Opponent cries foul over Maplewood Hall dinner meeting
The Hamilton Conservation Authority is being accused of showing bias at the outset of a two-month public consultation period on a controversial proposal to lease its former outdoor education in the Dundas Valley to a private school.
Dundas resident Joanna Chapman, who made an impassioned plea against the plan at a meeting of the authority’s directors last week, said she was surprised to discover the Strata Montessori Adolescent School held a dinner at the centre the very next evening.
The Artaban Road centre, presently known as Maplewood Hall, has mostly sat empty for the past two years because its septic system no longer meets regulatory standards for weddings and other large functions.
“The optics of the Montessori school using the building at this time are bad and it certainly appears to give a perception of a bias in favour of the school,” said Chapman, who counted 65 to 70 cars parked outside the hall on the night of the dinner.
“It would appear that they’re being given some kind of preferential treatment at a stage when the building isn’t available to anybody.”
But Chris Firth-Eagland, the authority’s chief administrative officer, said the hall has been rented out a couple of times in the past two years and he saw nothing inappropriate in allowing the school to do so for an annual dinner.
It made the request about two weeks prior to last Friday evening’s event, he said.
“It’s part of the Montessori school’s evaluation of the site,” he said. “In order for a proposal to be brought forward, there has to be some recognition on both sides as to whether or not this is a valuable and potentially successful relationship.”
Tony Evans, the school’s director, said about 80 parents attended the dinner, usually held at the school’s current home base in the former Central Park public school in Dundas.
“We have to move forward, explaining what we’re looking at doing with our community, in the same way that the Hamilton Conservation Authority are,” he said.
In a presentation to authority directors last Thursday, Evans said the hall is the perfect spot for what will be “a world-class school” because environmental stewardship is a central to its mission.
While a proposed 15-year lease would allow for up to 60 students in Grades 7 to 9 and eight staff, “realistically, we’d be ecstatic with 40,” he said, itemizing a number of ways the school hopes to limit its impact on the environmentally significant area.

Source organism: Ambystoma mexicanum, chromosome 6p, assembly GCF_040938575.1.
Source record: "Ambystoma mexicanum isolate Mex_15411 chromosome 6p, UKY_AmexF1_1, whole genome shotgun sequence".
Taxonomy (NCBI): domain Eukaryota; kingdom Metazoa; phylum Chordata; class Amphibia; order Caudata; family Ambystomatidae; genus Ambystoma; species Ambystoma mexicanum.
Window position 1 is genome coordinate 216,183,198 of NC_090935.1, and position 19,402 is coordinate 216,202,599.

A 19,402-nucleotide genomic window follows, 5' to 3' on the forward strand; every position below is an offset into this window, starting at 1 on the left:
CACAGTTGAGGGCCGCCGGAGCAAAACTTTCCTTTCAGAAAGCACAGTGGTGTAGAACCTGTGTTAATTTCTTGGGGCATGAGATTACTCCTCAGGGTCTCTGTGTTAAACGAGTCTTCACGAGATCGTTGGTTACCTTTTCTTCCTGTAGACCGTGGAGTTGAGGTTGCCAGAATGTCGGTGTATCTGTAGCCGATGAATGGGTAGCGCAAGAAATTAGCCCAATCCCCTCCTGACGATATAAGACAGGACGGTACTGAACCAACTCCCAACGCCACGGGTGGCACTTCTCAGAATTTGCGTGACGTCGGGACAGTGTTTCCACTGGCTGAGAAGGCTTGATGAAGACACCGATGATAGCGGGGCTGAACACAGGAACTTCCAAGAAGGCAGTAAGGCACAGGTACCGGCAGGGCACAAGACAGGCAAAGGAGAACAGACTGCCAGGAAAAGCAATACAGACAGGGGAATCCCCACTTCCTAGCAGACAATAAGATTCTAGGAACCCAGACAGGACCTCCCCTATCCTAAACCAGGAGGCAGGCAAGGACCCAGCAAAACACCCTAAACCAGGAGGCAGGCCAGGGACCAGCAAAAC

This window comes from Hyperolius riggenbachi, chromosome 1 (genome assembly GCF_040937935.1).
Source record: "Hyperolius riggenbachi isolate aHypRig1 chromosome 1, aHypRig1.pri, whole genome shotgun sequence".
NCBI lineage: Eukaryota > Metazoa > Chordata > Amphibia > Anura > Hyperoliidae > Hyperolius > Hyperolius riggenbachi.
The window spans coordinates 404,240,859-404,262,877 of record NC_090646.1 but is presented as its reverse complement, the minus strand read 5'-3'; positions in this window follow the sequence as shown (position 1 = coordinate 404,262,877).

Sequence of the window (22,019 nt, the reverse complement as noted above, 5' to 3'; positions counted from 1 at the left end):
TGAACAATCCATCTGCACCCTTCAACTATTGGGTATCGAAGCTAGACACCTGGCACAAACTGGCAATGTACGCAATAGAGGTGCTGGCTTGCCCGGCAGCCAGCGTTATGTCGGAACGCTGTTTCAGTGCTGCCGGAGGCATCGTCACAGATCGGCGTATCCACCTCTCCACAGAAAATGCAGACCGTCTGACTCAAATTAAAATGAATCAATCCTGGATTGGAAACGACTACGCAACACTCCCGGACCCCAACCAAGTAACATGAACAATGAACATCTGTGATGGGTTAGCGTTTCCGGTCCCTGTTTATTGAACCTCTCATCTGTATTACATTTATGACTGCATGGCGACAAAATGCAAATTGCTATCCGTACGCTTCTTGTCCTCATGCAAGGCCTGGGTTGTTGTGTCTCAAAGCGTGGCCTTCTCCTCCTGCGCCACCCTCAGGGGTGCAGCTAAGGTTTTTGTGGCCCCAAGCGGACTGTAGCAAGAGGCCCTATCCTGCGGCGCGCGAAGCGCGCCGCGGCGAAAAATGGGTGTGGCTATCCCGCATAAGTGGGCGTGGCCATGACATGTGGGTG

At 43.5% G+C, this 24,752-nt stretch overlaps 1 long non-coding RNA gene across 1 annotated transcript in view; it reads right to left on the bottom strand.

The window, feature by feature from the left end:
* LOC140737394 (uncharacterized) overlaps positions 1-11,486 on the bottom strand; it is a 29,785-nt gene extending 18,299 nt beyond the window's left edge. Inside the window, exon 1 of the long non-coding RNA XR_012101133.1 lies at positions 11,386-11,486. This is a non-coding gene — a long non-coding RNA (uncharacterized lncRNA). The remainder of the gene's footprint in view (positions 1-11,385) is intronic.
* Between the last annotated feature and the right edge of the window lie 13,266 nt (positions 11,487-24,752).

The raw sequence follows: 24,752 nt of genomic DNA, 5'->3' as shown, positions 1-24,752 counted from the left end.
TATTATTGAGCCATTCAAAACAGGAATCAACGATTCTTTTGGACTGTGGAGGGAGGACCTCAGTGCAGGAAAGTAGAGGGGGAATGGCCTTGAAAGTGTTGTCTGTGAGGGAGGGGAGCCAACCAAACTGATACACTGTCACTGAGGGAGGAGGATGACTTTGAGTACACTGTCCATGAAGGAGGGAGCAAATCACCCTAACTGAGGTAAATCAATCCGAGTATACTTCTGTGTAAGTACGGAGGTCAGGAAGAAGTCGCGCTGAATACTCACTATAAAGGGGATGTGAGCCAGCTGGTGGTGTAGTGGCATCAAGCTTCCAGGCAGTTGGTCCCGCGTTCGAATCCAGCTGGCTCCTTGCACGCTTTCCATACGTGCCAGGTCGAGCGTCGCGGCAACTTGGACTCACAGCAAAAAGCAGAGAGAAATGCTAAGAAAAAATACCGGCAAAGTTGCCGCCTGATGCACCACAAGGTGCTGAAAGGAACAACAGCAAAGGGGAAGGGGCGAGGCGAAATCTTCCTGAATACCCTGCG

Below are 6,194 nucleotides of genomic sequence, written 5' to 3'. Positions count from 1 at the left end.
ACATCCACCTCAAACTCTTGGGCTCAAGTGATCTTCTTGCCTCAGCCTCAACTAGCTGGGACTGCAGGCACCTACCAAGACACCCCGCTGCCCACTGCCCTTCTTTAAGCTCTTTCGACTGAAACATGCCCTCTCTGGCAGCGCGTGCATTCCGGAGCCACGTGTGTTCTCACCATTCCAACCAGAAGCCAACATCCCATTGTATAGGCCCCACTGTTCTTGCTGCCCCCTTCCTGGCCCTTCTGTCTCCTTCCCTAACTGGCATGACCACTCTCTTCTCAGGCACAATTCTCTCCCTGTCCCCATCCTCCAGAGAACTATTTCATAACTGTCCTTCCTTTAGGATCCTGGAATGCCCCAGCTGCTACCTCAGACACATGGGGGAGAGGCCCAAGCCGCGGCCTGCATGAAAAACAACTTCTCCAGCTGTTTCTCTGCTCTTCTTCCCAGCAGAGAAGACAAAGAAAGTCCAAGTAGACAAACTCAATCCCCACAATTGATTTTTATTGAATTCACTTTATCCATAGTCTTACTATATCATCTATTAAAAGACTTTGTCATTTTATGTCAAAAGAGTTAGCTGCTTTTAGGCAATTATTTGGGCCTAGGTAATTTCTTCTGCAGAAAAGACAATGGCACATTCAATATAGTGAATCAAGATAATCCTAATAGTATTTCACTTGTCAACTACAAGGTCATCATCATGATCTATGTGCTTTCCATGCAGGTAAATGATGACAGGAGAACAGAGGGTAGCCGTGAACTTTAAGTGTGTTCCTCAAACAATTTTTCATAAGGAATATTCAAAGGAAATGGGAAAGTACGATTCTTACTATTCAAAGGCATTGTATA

These include having students walk to the site from the foot of Artaban Road, using compostable toilets and potentially finding alternate energy sources to allow the building to run on its own power.
“This is what our children are going to need to learn to survive in the new world that we unfortunately have set up for them,” Evans said, predicting the school will turn out the next generation of passionate defenders of the valley.
But Catherine Beattie, who lives in the area, said the objections that killed two previous plans to lease the centre – first to a yoga group, then to another private school – also apply to the Montessori bid.
She said urban growth in the past decade is putting more stress than ever on the valley, urging directors to heed a staff recommendation in February to demolish the hall, built in 1918 and originally headquarters for a Dundas Lions Club summer camp.
“The whole area is drawing more people,” Beattie said, citing an influx of large running groups and cyclists as examples. “The area is suffering the impact.”
Chapman said the school isn’t suitable, no matter how wonderful its students or goals, including because it will feature an organic garden with chickens and barnyard animals that will have to be fenced.
“I don’t that think you teach young people about nature and the value of the outdoors by going into an area, encroaching on nature and destroying it,” she said.
“I’m not trying to keep people out of the valley. I’m just saying this oversteps anything I’ve ever seen proposed before.”
Directors approved a public consultation process that hopes to see a decision made by the end of the year, but revised a plan to have the school co-host a meeting by directing staff to run it.
“I don’t want to be seen to be having the organization that has the interest in the property helping to run to the community meetings,” chair Brian McHattie said.
“Perceptions are always important,” he said. “It’s our property. It’s ultimately our decision and no one else’s, in terms of the process.”